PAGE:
by Lisa Thrasher
previewed on PC
Something new from E3
If you saw or read anything about E3, you probably noticed that there was practically nothing new or exciting there this year. There were more trailers and gameplay demos of games that everyone had already been hearing about than anything revolutionary. Assassin’s Creed III, Last of Us, and Black Ops 2 were all prominent features of the show, making some attendees consider this year’s E3 a competitor for the title of the worst E3 to date.
But then, something incredible was revealed. A brand new, open world action IP where technology reigned supreme and all the information you could want was achieved by the click of a button. There were fire fights, eavesdropping and the ability to remotely lower drawbridges. The government watched every move of every person, you included. That’s the world of Watch Dogs, and the scariest part about the scenario is that all this technology already exists in modern times.
You, the watch dog
You are Aiden Pearce, a hacker with control and influence over the entire city through a grid running on high powered computers. Everything from power lines to data records is connected, and you have access to it. When you zone in on a person you can invade their phone and see their criminal record, medical history and essentially every bit of information about them that has been stored through a bank, court, doctor or library computer.
Watch Dogs does not put you in the shoes of a criminal who is picking up seedy jobs and causing havoc. Instead, you are calculating and unafraid to take your enemies down by more than just brute force. Instead of a shotgun to the face, Pearce invades his target’s privacy, discovers all their confidential information and exploit it for blackmail until the enemy does what the hacker wants.
Some might say that this paints a pretty bad picture of our main character, but Aiden follows a staunch code of vigilantism. People he is close to have been hurt in the past and he is attempting to prevent that from happening again. Aiden is obsessed with surveillance and protection; he knows he needs a better offense than the people he’s fighting, and he uses the city as his weapon. He is not inherently good or bad, but rests solidly in the gray area of anti-heroism.
Tools of the trade
One prominent tool that Aiden uses is called the Profiler. This is what allows Aiden to remotely find out information about individuals without interacting with them and is helpful in beginning side quests. For instance, you could pass a man on the street with a rap sheet full of rape convictions and witness him walking down a dark alley after a woman. You can then choose to either continue with your primary objective while ignoring the peril that the woman is in or you can pursue the man and kill him. But then you must decide if you’re willing to take the risk of being caught committing cold-blooded murder based on a suspicion.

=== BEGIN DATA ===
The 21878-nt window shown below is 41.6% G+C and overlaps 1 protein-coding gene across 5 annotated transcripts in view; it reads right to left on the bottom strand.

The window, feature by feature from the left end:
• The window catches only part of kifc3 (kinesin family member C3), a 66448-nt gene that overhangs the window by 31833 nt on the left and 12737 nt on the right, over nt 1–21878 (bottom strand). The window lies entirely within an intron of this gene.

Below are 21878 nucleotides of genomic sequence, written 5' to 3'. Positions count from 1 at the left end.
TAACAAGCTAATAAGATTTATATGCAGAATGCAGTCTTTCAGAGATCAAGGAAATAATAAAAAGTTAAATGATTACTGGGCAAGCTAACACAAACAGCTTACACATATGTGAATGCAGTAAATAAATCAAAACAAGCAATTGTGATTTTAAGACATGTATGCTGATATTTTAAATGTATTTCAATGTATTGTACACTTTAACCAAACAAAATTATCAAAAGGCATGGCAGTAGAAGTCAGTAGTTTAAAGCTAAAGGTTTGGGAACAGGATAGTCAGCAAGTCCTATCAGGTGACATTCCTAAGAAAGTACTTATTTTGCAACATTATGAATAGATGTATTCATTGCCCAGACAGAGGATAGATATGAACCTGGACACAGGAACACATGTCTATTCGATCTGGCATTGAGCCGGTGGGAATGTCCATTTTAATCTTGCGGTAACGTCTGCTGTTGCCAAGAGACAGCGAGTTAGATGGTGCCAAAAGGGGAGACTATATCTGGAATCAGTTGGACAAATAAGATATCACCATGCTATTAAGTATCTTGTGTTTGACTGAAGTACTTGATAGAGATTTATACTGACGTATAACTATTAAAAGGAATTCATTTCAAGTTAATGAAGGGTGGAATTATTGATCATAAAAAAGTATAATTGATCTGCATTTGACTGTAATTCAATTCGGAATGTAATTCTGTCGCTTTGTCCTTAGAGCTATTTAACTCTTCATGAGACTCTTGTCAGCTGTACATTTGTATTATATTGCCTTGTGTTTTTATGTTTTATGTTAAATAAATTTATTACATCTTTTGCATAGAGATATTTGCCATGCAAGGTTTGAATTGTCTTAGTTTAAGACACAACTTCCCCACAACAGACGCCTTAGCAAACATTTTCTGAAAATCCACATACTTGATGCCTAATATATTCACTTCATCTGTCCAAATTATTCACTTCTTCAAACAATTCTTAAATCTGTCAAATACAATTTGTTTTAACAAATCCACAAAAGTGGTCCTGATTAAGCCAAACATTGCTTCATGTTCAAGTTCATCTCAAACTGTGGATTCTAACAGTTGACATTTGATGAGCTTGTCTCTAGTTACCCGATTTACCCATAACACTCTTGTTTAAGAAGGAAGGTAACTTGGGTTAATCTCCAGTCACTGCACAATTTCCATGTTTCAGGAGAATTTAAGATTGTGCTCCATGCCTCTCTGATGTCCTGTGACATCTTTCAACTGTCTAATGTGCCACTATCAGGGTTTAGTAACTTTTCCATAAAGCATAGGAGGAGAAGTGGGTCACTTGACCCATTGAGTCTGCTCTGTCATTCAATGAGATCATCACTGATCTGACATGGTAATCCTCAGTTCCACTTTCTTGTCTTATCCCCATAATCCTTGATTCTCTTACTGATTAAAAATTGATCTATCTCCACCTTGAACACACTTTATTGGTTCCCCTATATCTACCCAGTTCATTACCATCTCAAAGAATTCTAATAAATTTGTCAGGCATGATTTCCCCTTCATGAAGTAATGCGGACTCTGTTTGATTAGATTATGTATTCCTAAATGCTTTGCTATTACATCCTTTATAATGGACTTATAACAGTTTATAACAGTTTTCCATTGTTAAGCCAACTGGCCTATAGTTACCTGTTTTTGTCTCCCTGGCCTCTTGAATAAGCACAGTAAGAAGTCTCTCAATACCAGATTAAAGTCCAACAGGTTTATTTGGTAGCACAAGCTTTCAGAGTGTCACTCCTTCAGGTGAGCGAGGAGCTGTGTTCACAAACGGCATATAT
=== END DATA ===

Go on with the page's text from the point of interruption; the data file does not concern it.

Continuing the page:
Aiden can also wipe out cell phone reception in an area, causing guards and bouncers to move away from doorways as they try to communicate. Or toss an EMP to short out all the stop lights, creating a massive car crash as well as cover for you to hide behind in the impending shoot out. Or you can be a little less reliant on technology and simply pummel an attacker with a baton, Aiden’s close-range weapon of choice. Perhaps it’s not very subtle, but it does provide a non-linear experience for each situation.
Clear and present danger
All the abilities that Aiden has are available now to a frightening degree. The game is set in Chicago roughly during the year of 2012, and the information that the player can access and the technology that can be tapped into are all modern possibilities. Aiden hacks into the CTOS network which is basically Ubisoft’s version of the Skynet computer system from The Terminator. All of the hacks that Aiden can do have either been done before or are worries of the current population, making the situation even more realistic. The truth is that Chicago has over 10,000 cameras and one citizen can be tracked from camera to camera, and some even have the ability to read the letters on your name badge.
If hacking and blackmailing from afar isn’t really your thing, don’t be discouraged. There are plenty of car driving, gun shooting and explosive action sequences permeating the experience, but it isn’t as reckless and crazy as a game like Grand Theft Auto. You drive at realistic speeds and fire realistic guns, but you can still manipulate the environment while you’re driving and shooting in order to make every light turn green or knock out communications with the enemy’s commander and leaving the group is disarray.
As for objectives, there is no mastermind telling you what to do. Aiden is obsessed with control and will get whatever information he needs on his own. There is an overarching storyline and primary missions, but there are plenty of side quests that you gain just by stumbling upon the seedy operations that are going on in the city while you play. You might begin uncovering clues about a human trafficking ring that will lead to other information in a different location that ultimately helps Aiden discover the whole truth of the situation. Then you must decide what to do with the newfound knowledge, and that choice may lead to another mission.
No information is safe in Watch Dogs. If you can accomplish all of this, chances are someone else can as well. Who is watching you?